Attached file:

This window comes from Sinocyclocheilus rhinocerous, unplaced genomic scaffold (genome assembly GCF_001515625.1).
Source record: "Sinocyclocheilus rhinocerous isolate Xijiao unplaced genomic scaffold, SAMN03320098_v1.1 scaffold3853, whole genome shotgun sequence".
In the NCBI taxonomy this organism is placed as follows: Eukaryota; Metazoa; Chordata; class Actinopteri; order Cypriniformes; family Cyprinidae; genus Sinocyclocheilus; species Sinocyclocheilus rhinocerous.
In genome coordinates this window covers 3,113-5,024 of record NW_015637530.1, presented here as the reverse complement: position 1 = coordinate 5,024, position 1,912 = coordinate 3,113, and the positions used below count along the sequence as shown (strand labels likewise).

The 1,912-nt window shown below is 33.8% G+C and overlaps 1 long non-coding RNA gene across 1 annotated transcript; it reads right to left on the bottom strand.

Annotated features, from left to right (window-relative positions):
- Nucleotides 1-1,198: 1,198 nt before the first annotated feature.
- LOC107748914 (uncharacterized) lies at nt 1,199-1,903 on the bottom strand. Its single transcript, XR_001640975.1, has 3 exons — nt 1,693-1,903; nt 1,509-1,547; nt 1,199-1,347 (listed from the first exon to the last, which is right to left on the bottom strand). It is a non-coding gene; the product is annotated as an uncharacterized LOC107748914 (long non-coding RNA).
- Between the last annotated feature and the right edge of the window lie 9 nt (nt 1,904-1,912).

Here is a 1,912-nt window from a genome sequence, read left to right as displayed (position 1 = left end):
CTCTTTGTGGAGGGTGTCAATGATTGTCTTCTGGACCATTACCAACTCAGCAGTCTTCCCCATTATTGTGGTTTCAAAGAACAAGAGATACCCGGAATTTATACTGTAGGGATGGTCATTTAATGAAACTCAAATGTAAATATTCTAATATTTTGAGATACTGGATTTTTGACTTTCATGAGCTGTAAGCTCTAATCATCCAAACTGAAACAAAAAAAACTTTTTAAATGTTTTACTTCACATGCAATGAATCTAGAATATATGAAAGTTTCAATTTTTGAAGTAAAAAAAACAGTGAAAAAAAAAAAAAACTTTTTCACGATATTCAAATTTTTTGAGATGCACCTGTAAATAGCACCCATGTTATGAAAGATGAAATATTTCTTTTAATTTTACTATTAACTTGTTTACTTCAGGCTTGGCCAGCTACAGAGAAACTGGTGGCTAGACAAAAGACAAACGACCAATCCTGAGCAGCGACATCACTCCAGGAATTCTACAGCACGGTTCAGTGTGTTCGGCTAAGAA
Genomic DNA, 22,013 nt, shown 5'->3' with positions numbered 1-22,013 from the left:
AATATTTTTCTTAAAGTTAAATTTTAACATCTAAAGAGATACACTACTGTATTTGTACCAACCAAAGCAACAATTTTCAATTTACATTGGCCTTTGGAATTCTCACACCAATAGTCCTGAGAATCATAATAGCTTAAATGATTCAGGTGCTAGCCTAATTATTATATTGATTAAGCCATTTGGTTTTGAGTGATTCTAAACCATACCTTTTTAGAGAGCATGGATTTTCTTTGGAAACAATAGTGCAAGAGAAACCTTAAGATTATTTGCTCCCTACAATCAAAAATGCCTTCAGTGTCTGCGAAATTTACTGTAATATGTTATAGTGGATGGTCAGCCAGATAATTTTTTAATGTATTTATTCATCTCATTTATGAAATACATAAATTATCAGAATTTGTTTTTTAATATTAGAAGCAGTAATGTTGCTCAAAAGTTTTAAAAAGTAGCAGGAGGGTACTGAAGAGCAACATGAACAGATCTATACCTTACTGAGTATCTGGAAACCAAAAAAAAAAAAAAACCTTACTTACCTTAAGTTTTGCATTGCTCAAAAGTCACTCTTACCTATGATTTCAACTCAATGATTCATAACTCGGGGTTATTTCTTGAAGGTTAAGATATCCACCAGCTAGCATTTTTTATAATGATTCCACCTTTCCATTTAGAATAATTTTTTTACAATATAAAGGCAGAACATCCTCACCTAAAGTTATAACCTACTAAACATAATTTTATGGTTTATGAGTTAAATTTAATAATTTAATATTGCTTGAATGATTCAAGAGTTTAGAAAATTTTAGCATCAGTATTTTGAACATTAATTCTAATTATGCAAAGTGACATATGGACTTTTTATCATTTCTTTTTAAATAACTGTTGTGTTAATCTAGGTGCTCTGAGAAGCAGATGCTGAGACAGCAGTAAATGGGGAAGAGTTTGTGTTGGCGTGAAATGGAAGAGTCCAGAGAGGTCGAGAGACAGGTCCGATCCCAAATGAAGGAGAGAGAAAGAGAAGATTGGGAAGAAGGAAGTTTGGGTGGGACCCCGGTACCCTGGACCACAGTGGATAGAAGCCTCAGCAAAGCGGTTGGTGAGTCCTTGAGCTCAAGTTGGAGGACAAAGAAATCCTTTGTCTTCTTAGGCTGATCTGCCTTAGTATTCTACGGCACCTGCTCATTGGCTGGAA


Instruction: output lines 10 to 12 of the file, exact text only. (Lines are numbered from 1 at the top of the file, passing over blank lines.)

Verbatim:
Here is a 1,912-nt window from a genome sequence, read left to right as displayed (position 1 = left end):
CTCTTTGTGGAGGGTGTCAATGATTGTCTTCTGGACCATTACCAACTCAGCAGTCTTCCCCATTATTGTGGTTTCAAAGAACAAGAGATACCCGGAATTTATACTGTAGGGATGGTCATTTAATGAAACTCAAATGTAAATATTCTAATATTTTGAGATACTGGATTTTTGACTTTCATGAGCTGTAAGCTCTAATCATCCAAACTGAAACAAAAAAAACTTTTTAAATGTTTTACTTCACATGCAATGAATCTAGAATATATGAAAGTTTCAATTTTTGAAGTAAAAAAAACAGTGAAAAAAAAAAAAAACTTTTTCACGATATTCAAATTTTTTGAGATGCACCTGTAAATAGCACCCATGTTATGAAAGATGAAATATTTCTTTTAATTTTACTATTAACTTGTTTACTTCAGGCTTGGCCAGCTACAGAGAAACTGGTGGCTAGACAAAAGACAAACGACCAATCCTGAGCAGCGACATCACTCCAGGAATTCTACAGCACGGTTCAGTGTGTTCGGCTAAGAA
Genomic DNA, 22,013 nt, shown 5'->3' with positions numbered 1-22,013 from the left: